Release Day! And Foxy Writing Contest!

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Good morning, all! I can’t believe how quickly June went by, but today is release day for Giving Best, the second installment in the Foxes of Synn summer serial!

Giving Best is the story of Cleo Malimore’s first challenge as a Ranger: defending her home and family while maintaining her commitment against physical violence.

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Redefining Disability Challenge – Question 20

Originally posted on DeeScribes:

Each Wednesday, I post my response to a question from the Redefining Disability Challenge. This is my response to the twentieth question in the Challenge. As usual, I am not looking ahead to future questions, so I may inadvertently address some topics which will come up later in the Challenge.

Here is this week’s question:

Do you have preferred language when it comes to disability?

I have been waiting for the “language question.” As a speech-language pathologist, I recognize the importance of language. As a person with a disability, I am particularly sensitive to language used to describe me and others like me who live with disability. As you read this post today, please remember I am writing from my point of view and not on behalf of all people with disabilities. Language is important to many, and there is more to using respectful language than just being “politically correct.”

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Connecting Through Star Wars, Part III: Bonding as Podcasters by Johnamarie Macias

Originally posted on Natacha Guyot:

In fact, online is how a lot fans become friends, couples, and even parents themselves. Take MakingStarWars.net’s Jason and Amanda Ward, for example. They initially became friends through a Star Wars forum in 2003, and today, they’re loving parents of two children, showering them with all things Star Wars. They’re the perfect example of how Star Wars transcends distance, and later on, connects through the generations–like me and my mom.

Her first experience with Star Wars was on the big screen in the late 70s, and even though she didn’t become a hardcord fan, it made an impression long enough to affect me when I eventually came into the picture.

“The reason I said yes without thinking–without questioning–it’s because as children grow older, they tend to have and develop their own relationships and their own lives,” my mom said during the fan question portion of one of our…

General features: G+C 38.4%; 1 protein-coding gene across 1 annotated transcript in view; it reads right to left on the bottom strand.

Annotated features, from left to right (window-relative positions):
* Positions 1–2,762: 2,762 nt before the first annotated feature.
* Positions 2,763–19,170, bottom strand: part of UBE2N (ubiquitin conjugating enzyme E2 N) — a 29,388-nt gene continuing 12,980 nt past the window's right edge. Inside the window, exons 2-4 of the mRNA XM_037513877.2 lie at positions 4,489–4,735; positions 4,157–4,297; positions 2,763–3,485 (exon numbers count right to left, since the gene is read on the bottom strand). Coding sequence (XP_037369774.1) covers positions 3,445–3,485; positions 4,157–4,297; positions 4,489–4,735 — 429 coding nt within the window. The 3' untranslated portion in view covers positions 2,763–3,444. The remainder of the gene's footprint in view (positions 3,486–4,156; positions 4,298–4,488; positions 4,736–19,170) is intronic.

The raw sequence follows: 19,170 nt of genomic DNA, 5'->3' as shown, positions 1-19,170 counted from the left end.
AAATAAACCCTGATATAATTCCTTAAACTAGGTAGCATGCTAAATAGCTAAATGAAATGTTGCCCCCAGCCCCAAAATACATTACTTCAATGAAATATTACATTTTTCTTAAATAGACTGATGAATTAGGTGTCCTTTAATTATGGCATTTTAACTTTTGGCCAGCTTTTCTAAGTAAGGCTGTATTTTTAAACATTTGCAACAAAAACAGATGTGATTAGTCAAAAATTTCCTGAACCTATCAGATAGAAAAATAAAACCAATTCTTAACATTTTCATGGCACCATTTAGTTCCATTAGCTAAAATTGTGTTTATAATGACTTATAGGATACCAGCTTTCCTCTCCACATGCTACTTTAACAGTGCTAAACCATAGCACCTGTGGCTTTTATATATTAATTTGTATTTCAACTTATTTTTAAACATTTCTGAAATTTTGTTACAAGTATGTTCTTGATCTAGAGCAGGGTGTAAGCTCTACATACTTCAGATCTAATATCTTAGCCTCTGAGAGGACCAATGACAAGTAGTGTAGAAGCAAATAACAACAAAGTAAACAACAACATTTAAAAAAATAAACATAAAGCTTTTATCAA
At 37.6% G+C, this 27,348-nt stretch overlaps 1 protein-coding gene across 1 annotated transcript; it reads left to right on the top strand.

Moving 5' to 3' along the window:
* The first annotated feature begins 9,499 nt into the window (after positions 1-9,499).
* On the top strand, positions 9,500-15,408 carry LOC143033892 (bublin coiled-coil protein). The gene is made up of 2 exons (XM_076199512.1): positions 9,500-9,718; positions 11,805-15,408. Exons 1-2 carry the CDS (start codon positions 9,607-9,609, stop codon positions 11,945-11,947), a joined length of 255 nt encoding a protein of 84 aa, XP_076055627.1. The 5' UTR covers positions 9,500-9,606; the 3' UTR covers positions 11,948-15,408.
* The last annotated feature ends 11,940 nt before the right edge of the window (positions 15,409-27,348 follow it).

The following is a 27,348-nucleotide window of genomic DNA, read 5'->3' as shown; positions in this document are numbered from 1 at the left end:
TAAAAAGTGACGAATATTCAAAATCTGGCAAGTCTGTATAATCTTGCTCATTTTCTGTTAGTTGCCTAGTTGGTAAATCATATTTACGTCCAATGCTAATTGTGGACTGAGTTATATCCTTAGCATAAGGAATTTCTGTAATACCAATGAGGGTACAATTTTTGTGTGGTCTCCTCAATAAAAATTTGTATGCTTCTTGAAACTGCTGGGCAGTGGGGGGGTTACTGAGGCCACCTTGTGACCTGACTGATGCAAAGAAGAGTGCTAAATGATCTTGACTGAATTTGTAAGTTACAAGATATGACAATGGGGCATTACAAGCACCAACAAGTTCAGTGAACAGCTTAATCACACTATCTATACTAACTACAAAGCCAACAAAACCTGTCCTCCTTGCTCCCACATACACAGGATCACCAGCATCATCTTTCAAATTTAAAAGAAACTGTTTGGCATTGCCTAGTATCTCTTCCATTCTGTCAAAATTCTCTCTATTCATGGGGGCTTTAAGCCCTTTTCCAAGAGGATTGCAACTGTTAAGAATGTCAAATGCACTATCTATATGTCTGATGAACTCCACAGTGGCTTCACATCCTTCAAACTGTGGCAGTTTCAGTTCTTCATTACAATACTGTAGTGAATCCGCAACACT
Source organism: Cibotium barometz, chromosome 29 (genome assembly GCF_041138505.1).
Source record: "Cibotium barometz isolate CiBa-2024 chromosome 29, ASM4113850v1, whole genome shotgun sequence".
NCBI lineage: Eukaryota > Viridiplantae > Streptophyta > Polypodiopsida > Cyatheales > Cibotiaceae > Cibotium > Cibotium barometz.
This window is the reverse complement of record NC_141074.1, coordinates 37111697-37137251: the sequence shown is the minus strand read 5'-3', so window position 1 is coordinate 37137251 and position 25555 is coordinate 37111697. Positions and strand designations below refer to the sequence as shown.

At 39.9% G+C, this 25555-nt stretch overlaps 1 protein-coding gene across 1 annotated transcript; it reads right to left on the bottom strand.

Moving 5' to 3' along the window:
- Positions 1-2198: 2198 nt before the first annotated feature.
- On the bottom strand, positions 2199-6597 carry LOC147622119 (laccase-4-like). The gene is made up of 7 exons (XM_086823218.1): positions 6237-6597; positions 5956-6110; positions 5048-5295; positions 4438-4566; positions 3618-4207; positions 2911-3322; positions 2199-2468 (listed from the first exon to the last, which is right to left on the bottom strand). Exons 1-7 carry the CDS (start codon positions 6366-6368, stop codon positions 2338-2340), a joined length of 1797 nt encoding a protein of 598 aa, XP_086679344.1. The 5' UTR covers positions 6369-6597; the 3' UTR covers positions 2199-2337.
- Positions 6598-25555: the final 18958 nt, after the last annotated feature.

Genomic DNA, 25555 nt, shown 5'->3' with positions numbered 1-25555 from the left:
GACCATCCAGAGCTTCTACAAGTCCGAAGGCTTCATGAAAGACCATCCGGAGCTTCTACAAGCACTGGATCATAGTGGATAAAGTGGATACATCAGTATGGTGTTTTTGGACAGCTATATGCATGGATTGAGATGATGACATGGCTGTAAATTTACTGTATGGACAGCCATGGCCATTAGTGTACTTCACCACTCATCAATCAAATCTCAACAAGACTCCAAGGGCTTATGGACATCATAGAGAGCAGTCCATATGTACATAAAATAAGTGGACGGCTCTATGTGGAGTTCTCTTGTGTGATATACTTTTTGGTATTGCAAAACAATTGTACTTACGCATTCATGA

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Cool Costumes for Kids Using Wheelchairs

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Someone recently found my blog by searching “Superhero costume for disabled child.”

I’m assuming the child in question is a wheelchair user because I don’t see any other reason why there would be an issue about Halloween costumes. There’s no reason why Batman and Superman can’t just be sitting in a color coordinated a wheelchair with a logo design on it, but there’s a lot of buzz about costumes that make the chair into some kind of vehicle or prop. I don’t know what superhero you’re interested in, and not sure what your child would like in a costume, so I can’t point to specific heroes.  I think it’s all a matter of attitude and preference on the child’s part, but if you’re looking for costume inspiration these are my favorites.The ones with thrones, Dorothy from the Wizard of Oz and Pee Wee Herman particularly cool because they don’t rely on a vehicle to create the motif.

#RedefiningDisability Awareness Challenge — Week Five

Originally posted on The Rattling Bones:

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Every Monday for the next 48 weeks, I will be participating in Rose Fischer’s Redefining Disability Awareness Challenge. It is my hope that by sharing my stories about my disability of mental illness, that I can be a beacon of hope to others suffering the same debilitating illness.


What are some significant moments/events in your life that connect to disability?

The first significant moment for me was when I got my first official diagnosis. I didn’t necessarily want to be labeled, but I did want to know what was wrong with me. When the psych doctor told me that I was Bipolar, I finally had a name to my illness, something concrete that I could research. What I discovered though was that this couldn’t be the whole of my diagnosis. I had more depressive episodes than I did manic ones. And yet, I was doing things that were considered…

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Feminist Friday: Girl Talk

Originally posted on Part Time Monster:

Girl.

It’s a small word. A common word. And like many small, common words, it is saturated with meaning.

Sure, “girl” means “female child.” The basic meaning is relatively simple. But we use it in a lot of other ways, too. And that’s wonderful, actually. One of the things I like about words is their strange ability to be both precise and elastic, to have both an exact meaning and a host of other associations and idiosyncrasies.

Some of the associations we have with the term “girl,” though, are ultimately damaging. Living in the South, I’m also not unfamiliar with the racial connotations that may accompany the word, though the racial implications of “boy” are more often discussed and debated. We’re probably all familiar with the phrase “like a girl” as a pejorative meaning that something wasn’t done very well. And many of us, especially of a certain generation, have been called girls by bosses…

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